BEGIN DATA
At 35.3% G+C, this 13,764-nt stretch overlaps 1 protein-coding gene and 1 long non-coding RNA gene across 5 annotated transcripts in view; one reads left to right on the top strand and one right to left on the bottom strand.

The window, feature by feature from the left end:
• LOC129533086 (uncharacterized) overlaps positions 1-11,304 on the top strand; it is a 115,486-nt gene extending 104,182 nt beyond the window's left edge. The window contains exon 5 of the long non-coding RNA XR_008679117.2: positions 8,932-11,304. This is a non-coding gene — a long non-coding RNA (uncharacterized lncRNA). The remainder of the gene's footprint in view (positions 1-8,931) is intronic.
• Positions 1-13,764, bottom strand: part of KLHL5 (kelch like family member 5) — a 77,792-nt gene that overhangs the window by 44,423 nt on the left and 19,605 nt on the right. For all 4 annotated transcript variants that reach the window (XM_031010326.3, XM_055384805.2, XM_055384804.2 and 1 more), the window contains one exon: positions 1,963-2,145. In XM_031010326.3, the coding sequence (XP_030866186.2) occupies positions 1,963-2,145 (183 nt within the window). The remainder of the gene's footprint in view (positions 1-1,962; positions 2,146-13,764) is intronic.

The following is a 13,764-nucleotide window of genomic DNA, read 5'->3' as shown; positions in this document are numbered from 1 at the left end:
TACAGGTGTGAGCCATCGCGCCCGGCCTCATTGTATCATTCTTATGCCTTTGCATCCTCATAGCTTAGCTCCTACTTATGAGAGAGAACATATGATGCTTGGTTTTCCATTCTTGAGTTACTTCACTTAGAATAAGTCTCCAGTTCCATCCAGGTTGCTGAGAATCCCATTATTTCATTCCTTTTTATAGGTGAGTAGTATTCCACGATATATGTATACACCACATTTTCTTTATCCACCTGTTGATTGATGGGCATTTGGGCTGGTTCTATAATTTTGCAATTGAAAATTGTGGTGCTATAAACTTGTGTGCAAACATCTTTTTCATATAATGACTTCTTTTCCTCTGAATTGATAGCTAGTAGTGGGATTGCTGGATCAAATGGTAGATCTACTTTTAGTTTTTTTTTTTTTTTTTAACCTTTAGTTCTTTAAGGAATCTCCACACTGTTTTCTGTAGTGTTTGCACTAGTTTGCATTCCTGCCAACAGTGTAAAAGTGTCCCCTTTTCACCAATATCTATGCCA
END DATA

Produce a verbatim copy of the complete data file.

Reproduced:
At 35.3% G+C, this 13,764-nt stretch overlaps 1 protein-coding gene and 1 long non-coding RNA gene across 5 annotated transcripts in view; one reads left to right on the top strand and one right to left on the bottom strand.

The window, feature by feature from the left end:
• LOC129533086 (uncharacterized) overlaps positions 1-11,304 on the top strand; it is a 115,486-nt gene extending 104,182 nt beyond the window's left edge. The window contains exon 5 of the long non-coding RNA XR_008679117.2: positions 8,932-11,304. This is a non-coding gene — a long non-coding RNA (uncharacterized lncRNA). The remainder of the gene's footprint in view (positions 1-8,931) is intronic.
• Positions 1-13,764, bottom strand: part of KLHL5 (kelch like family member 5) — a 77,792-nt gene that overhangs the window by 44,423 nt on the left and 19,605 nt on the right. For all 4 annotated transcript variants that reach the window (XM_031010326.3, XM_055384805.2, XM_055384804.2 and 1 more), the window contains one exon: positions 1,963-2,145. In XM_031010326.3, the coding sequence (XP_030866186.2) occupies positions 1,963-2,145 (183 nt within the window). The remainder of the gene's footprint in view (positions 1-1,962; positions 2,146-13,764) is intronic.

The following is a 13,764-nucleotide window of genomic DNA, read 5'->3' as shown; positions in this document are numbered from 1 at the left end:
TACAGGTGTGAGCCATCGCGCCCGGCCTCATTGTATCATTCTTATGCCTTTGCATCCTCATAGCTTAGCTCCTACTTATGAGAGAGAACATATGATGCTTGGTTTTCCATTCTTGAGTTACTTCACTTAGAATAAGTCTCCAGTTCCATCCAGGTTGCTGAGAATCCCATTATTTCATTCCTTTTTATAGGTGAGTAGTATTCCACGATATATGTATACACCACATTTTCTTTATCCACCTGTTGATTGATGGGCATTTGGGCTGGTTCTATAATTTTGCAATTGAAAATTGTGGTGCTATAAACTTGTGTGCAAACATCTTTTTCATATAATGACTTCTTTTCCTCTGAATTGATAGCTAGTAGTGGGATTGCTGGATCAAATGGTAGATCTACTTTTAGTTTTTTTTTTTTTTTTTAACCTTTAGTTCTTTAAGGAATCTCCACACTGTTTTCTGTAGTGTTTGCACTAGTTTGCATTCCTGCCAACAGTGTAAAAGTGTCCCCTTTTCACCAATATCTATGCCA